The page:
Thursday, January 6, 2011

Clam Standard

I don't know why I ever follow recipes. James loves clams. By now I really know what he likes but I like to try new things, I figured James love clams, James love potatoes how wrong could a Bon Appétit recipe go? I think the crucial turn was following the directions and instead of adding the chorizo at the beginning with the oil and onions and peppers adding it with the clams and missing out on all that extra flavor that comes when the chorizo crisps in olive oil. I should have skipped the red pepper (James isn't a huge fan of peppers and this time of year they are sort of bland anyway) and added some chili peppers at that same step. next time it'll go something like . . . sauté thinly sliced onions (2), chopped garlic, crushed red chiles and chopped chorizo (good sized chunks so it stands up to the potatoes' cooking time) in olive oil, covered, about 5 minutes until the onions are soft. Add in 1 lb potatoes peeled and cut into 3/4" chunks. Sauté over medium heat, partially covered for about 20 minutes until the vegetables are starting to brown and the potatoes are almost fully tender. Add in 3/4 cup of white wine, bring to a simmer, add in clams, a knob of butter and a handful of chopped parsley -- cover and cook for about 6 minutes until the clams have opened. All in all it was an okay dinner (good thing I had a batch of extra gooey brownies standing by) but not up to our "clam standard."

Wednesday, January 5, 2011

Pasta Dinner

"Hamburger Helper, Honey?" James said as he sat down to dinner. I figured he was just trying to rattle me a bit and then I glanced back and well -- it did kind of look like those skillet dinners. Little did he know it was fresh crab meat with pancetta in an olive oil, butter and wine sauce. After that first bite I didn't hear any more about the box from the friendly hand.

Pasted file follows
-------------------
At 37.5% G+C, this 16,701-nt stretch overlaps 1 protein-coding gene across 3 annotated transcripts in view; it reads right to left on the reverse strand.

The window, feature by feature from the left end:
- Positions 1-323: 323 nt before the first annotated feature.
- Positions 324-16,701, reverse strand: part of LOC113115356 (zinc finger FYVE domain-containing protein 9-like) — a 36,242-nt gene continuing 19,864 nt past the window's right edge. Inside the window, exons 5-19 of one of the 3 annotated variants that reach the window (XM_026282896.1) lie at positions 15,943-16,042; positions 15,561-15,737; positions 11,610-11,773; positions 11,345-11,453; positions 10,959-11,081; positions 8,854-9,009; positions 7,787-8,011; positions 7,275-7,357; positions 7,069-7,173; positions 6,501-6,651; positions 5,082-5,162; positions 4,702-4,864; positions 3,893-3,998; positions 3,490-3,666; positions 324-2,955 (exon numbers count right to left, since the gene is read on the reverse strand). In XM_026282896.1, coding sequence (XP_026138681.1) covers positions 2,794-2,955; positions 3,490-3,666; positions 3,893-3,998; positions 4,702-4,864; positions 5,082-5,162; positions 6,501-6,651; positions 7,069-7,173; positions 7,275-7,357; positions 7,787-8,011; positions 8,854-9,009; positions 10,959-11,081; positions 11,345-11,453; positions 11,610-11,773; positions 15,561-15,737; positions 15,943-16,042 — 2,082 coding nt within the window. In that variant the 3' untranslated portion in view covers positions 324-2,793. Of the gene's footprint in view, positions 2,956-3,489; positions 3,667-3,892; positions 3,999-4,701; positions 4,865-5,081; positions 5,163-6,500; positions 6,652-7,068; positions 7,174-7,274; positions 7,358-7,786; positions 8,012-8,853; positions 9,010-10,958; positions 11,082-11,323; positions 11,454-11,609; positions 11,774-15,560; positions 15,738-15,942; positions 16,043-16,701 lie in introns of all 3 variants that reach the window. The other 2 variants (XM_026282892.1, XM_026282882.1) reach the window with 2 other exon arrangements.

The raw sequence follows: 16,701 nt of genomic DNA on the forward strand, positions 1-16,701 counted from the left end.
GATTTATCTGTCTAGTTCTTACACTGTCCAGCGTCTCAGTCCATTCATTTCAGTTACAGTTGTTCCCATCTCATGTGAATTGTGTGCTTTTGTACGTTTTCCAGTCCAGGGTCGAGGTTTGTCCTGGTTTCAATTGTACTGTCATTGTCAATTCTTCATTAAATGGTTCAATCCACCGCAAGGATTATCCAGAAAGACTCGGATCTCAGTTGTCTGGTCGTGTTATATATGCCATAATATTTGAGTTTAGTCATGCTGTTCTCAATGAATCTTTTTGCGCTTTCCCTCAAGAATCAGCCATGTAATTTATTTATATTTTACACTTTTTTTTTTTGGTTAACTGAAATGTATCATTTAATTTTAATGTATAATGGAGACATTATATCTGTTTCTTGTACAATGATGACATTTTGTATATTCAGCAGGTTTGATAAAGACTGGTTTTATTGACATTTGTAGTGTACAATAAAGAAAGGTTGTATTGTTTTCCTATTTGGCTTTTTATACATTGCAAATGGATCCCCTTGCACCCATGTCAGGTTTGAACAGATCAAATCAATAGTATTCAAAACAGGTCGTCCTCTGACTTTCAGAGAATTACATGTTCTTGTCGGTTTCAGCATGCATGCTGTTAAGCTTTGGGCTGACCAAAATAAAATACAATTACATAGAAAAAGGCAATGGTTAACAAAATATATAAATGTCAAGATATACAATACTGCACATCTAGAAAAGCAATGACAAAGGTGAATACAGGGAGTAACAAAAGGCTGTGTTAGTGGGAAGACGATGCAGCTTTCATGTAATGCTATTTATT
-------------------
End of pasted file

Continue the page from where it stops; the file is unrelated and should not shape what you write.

Monday, January 3, 2011

Ina's Fried Chicken

I felt like doing something nice for James. He has been super sweet lately and I had a defrosted chicken in the fridge, I just didn't feel like dealing with disposing or straining all the oil it takes to make a good fried chicken. So, I decided to compromise with an over fried variation and after a google search came up with a recipe from The Barefoot Contessa. I have to say I laughed out loud. Ina Garten may be a lot of things but her recipes are never short on fats (oils, mayonnaise, etc) -- in fact I generally cut the fat in half when I use her ideas and sure enough, IG's idea of "oven fried" chicken starts with frying the pieces in a skillet with an inch of vegetable oil or shortening. Not exactly a denizen on low fat cooking, Mrs Garten.